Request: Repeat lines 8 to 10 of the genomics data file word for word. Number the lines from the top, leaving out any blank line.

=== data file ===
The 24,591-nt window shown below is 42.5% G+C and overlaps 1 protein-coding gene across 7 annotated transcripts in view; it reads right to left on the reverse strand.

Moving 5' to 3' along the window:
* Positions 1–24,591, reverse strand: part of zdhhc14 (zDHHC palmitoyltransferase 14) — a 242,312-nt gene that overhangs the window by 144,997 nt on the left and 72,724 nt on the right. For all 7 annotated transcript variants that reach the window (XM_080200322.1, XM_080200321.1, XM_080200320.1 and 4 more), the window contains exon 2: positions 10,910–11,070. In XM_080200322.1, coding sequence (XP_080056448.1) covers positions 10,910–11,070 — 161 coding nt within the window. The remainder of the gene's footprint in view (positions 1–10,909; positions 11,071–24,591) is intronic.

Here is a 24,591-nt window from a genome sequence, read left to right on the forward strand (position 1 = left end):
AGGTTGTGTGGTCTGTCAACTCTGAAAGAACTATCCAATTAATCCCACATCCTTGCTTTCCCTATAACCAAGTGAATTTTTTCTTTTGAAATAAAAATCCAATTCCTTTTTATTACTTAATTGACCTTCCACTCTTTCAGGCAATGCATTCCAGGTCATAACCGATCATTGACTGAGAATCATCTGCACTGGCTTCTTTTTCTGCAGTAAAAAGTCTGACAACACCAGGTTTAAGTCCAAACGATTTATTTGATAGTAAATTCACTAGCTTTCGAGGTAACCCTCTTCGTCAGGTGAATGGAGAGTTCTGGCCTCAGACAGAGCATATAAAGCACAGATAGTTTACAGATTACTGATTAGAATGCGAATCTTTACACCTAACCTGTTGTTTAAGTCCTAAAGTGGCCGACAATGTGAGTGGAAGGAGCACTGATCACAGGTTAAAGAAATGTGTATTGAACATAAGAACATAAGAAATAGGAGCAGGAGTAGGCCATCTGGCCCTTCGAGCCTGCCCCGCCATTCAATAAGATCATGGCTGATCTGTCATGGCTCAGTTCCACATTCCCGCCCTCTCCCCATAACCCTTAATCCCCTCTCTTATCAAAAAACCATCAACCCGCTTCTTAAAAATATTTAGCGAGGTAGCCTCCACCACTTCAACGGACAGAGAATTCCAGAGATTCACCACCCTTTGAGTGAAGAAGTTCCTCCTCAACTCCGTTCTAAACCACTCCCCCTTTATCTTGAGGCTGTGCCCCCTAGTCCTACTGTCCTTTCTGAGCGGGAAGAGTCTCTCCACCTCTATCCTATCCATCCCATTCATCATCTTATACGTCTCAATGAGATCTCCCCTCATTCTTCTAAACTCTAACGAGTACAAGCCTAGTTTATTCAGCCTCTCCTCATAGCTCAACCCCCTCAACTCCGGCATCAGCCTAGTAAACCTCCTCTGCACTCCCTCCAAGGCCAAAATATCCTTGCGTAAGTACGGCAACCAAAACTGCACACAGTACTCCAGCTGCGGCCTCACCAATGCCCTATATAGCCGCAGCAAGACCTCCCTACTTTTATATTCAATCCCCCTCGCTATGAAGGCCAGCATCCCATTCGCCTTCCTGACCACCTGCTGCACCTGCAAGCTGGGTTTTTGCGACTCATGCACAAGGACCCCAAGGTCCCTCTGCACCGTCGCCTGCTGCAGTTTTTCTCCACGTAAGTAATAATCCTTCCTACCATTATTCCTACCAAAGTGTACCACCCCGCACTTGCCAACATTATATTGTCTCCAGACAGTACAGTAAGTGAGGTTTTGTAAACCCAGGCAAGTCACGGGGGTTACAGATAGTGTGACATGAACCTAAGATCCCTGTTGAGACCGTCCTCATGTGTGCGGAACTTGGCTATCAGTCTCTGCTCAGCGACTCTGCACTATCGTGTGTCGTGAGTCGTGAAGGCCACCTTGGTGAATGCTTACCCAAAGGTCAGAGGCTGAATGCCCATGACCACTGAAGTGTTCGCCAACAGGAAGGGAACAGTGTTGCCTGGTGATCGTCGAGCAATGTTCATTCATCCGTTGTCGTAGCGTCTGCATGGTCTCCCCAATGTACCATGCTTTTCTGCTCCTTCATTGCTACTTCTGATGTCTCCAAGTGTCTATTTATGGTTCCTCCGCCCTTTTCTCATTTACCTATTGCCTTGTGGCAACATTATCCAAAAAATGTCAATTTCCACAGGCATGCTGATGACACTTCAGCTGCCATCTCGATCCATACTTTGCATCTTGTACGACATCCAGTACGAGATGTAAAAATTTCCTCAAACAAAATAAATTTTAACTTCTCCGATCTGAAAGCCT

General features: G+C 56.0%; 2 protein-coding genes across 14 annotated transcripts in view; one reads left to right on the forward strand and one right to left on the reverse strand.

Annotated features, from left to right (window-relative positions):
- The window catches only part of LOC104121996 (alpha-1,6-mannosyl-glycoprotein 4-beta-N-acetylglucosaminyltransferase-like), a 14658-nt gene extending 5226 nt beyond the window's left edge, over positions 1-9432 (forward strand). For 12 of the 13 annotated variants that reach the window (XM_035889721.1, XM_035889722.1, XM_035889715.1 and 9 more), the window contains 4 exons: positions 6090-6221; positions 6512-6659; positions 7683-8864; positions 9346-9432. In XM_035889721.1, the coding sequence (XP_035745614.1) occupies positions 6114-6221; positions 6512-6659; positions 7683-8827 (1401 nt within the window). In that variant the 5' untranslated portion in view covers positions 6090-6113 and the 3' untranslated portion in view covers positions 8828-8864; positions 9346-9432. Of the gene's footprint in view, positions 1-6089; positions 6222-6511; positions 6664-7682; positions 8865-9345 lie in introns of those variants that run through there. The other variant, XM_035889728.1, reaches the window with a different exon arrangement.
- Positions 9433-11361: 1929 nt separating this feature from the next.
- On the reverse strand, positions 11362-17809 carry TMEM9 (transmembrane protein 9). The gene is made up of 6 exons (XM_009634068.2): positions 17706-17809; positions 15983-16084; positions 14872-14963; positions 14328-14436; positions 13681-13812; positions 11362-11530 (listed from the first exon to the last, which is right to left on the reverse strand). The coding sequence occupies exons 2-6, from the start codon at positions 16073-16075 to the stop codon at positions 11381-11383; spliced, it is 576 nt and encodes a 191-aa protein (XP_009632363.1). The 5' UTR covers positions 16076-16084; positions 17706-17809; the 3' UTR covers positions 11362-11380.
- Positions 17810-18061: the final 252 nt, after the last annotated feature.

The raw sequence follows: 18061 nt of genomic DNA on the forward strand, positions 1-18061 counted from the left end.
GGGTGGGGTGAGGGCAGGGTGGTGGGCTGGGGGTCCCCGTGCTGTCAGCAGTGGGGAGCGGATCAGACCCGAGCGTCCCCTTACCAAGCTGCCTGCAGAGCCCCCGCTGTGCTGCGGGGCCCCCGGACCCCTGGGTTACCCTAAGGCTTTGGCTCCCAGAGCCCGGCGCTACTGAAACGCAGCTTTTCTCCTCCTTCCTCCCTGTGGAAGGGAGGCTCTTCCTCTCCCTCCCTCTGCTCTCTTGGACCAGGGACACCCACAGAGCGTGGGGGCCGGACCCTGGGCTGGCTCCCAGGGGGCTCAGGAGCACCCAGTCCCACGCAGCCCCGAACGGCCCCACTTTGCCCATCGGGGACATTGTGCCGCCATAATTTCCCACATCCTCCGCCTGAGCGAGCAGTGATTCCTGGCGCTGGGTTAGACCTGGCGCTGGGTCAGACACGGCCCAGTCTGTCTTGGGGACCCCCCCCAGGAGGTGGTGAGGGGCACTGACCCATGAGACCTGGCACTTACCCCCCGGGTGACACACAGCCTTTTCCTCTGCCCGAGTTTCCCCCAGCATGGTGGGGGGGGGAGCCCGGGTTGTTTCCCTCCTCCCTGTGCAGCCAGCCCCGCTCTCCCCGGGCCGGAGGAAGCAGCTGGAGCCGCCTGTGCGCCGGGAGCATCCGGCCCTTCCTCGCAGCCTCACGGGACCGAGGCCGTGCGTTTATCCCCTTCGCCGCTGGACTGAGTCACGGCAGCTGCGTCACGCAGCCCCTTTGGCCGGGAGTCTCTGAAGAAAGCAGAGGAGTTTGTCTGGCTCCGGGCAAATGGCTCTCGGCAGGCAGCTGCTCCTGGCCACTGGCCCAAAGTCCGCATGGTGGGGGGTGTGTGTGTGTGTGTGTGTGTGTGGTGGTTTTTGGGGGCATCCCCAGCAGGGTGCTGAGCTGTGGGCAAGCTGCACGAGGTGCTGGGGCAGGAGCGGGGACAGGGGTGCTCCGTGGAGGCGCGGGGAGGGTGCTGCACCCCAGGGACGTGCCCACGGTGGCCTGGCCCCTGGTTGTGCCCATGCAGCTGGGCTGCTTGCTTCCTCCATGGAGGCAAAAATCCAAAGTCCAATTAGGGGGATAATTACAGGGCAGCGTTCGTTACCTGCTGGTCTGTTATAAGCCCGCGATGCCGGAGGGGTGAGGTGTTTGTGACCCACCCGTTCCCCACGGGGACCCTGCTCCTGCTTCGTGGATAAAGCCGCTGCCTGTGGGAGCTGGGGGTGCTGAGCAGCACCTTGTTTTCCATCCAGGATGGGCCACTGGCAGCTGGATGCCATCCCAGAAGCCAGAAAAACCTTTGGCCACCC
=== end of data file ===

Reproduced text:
- The window catches only part of LOC104121996 (alpha-1,6-mannosyl-glycoprotein 4-beta-N-acetylglucosaminyltransferase-like), a 14658-nt gene extending 5226 nt beyond the window's left edge, over positions 1-9432 (forward strand). For 12 of the 13 annotated variants that reach the window (XM_035889721.1, XM_035889722.1, XM_035889715.1 and 9 more), the window contains 4 exons: positions 6090-6221; positions 6512-6659; positions 7683-8864; positions 9346-9432. In XM_035889721.1, the coding sequence (XP_035745614.1) occupies positions 6114-6221; positions 6512-6659; positions 7683-8827 (1401 nt within the window). In that variant the 5' untranslated portion in view covers positions 6090-6113 and the 3' untranslated portion in view covers positions 8828-8864; positions 9346-9432. Of the gene's footprint in view, positions 1-6089; positions 6222-6511; positions 6664-7682; positions 8865-9345 lie in introns of those variants that run through there. The other variant, XM_035889728.1, reaches the window with a different exon arrangement.
- Positions 9433-11361: 1929 nt separating this feature from the next.
- On the reverse strand, positions 11362-17809 carry TMEM9 (transmembrane protein 9). The gene is made up of 6 exons (XM_009634068.2): positions 17706-17809; positions 15983-16084; positions 14872-14963; positions 14328-14436; positions 13681-13812; positions 11362-11530 (listed from the first exon to the last, which is right to left on the reverse strand). The coding sequence occupies exons 2-6, from the start codon at positions 16073-16075 to the stop codon at positions 11381-11383; spliced, it is 576 nt and encodes a 191-aa protein (XP_009632363.1). The 5' UTR covers positions 16076-16084; positions 17706-17809; the 3' UTR covers positions 11362-11380.